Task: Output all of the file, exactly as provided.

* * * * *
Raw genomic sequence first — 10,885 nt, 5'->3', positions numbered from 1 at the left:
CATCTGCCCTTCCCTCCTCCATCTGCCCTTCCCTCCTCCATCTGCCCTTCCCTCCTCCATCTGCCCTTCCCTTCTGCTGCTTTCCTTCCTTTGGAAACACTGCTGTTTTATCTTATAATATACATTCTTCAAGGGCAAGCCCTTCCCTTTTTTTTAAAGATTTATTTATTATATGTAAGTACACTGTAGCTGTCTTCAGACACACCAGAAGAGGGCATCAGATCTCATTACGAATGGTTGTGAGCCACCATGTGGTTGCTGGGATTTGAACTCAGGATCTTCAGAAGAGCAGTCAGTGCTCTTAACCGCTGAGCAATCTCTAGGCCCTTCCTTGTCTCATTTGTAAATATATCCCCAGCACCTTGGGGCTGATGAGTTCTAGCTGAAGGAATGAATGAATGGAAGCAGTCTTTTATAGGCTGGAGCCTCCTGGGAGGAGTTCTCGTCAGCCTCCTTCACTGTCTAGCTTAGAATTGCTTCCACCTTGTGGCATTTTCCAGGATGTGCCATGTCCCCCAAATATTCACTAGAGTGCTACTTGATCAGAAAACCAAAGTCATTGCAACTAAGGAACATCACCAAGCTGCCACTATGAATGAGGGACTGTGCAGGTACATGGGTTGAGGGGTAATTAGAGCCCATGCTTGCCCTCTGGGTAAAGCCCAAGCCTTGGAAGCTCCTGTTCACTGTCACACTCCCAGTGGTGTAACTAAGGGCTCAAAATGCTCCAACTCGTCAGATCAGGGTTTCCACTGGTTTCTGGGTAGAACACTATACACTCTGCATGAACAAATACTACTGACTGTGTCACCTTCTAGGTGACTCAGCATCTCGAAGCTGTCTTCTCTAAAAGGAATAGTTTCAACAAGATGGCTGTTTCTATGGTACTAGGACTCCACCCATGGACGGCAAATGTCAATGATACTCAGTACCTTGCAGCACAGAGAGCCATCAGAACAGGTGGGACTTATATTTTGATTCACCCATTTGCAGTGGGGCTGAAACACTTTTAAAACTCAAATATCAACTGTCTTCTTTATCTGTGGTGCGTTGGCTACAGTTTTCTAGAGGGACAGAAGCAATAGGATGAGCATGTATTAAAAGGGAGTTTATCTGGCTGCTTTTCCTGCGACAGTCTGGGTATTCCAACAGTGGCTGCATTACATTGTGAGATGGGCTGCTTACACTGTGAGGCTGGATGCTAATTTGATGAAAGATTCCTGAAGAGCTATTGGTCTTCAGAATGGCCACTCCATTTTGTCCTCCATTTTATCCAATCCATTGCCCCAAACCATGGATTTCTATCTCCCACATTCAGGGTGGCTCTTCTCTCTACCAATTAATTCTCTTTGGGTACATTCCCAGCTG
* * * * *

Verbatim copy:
Raw genomic sequence first — 10,885 nt, 5'->3', positions numbered from 1 at the left:
CATCTGCCCTTCCCTCCTCCATCTGCCCTTCCCTCCTCCATCTGCCCTTCCCTCCTCCATCTGCCCTTCCCTTCTGCTGCTTTCCTTCCTTTGGAAACACTGCTGTTTTATCTTATAATATACATTCTTCAAGGGCAAGCCCTTCCCTTTTTTTTAAAGATTTATTTATTATATGTAAGTACACTGTAGCTGTCTTCAGACACACCAGAAGAGGGCATCAGATCTCATTACGAATGGTTGTGAGCCACCATGTGGTTGCTGGGATTTGAACTCAGGATCTTCAGAAGAGCAGTCAGTGCTCTTAACCGCTGAGCAATCTCTAGGCCCTTCCTTGTCTCATTTGTAAATATATCCCCAGCACCTTGGGGCTGATGAGTTCTAGCTGAAGGAATGAATGAATGGAAGCAGTCTTTTATAGGCTGGAGCCTCCTGGGAGGAGTTCTCGTCAGCCTCCTTCACTGTCTAGCTTAGAATTGCTTCCACCTTGTGGCATTTTCCAGGATGTGCCATGTCCCCCAAATATTCACTAGAGTGCTACTTGATCAGAAAACCAAAGTCATTGCAACTAAGGAACATCACCAAGCTGCCACTATGAATGAGGGACTGTGCAGGTACATGGGTTGAGGGGTAATTAGAGCCCATGCTTGCCCTCTGGGTAAAGCCCAAGCCTTGGAAGCTCCTGTTCACTGTCACACTCCCAGTGGTGTAACTAAGGGCTCAAAATGCTCCAACTCGTCAGATCAGGGTTTCCACTGGTTTCTGGGTAGAACACTATACACTCTGCATGAACAAATACTACTGACTGTGTCACCTTCTAGGTGACTCAGCATCTCGAAGCTGTCTTCTCTAAAAGGAATAGTTTCAACAAGATGGCTGTTTCTATGGTACTAGGACTCCACCCATGGACGGCAAATGTCAATGATACTCAGTACCTTGCAGCACAGAGAGCCATCAGAACAGGTGGGACTTATATTTTGATTCACCCATTTGCAGTGGGGCTGAAACACTTTTAAAACTCAAATATCAACTGTCTTCTTTATCTGTGGTGCGTTGGCTACAGTTTTCTAGAGGGACAGAAGCAATAGGATGAGCATGTATTAAAAGGGAGTTTATCTGGCTGCTTTTCCTGCGACAGTCTGGGTATTCCAACAGTGGCTGCATTACATTGTGAGATGGGCTGCTTACACTGTGAGGCTGGATGCTAATTTGATGAAAGATTCCTGAAGAGCTATTGGTCTTCAGAATGGCCACTCCATTTTGTCCTCCATTTTATCCAATCCATTGCCCCAAACCATGGATTTCTATCTCCCACATTCAGGGTGGCTCTTCTCTCTACCAATTAATTCTCTTTGGGTACATTCCCAGCTG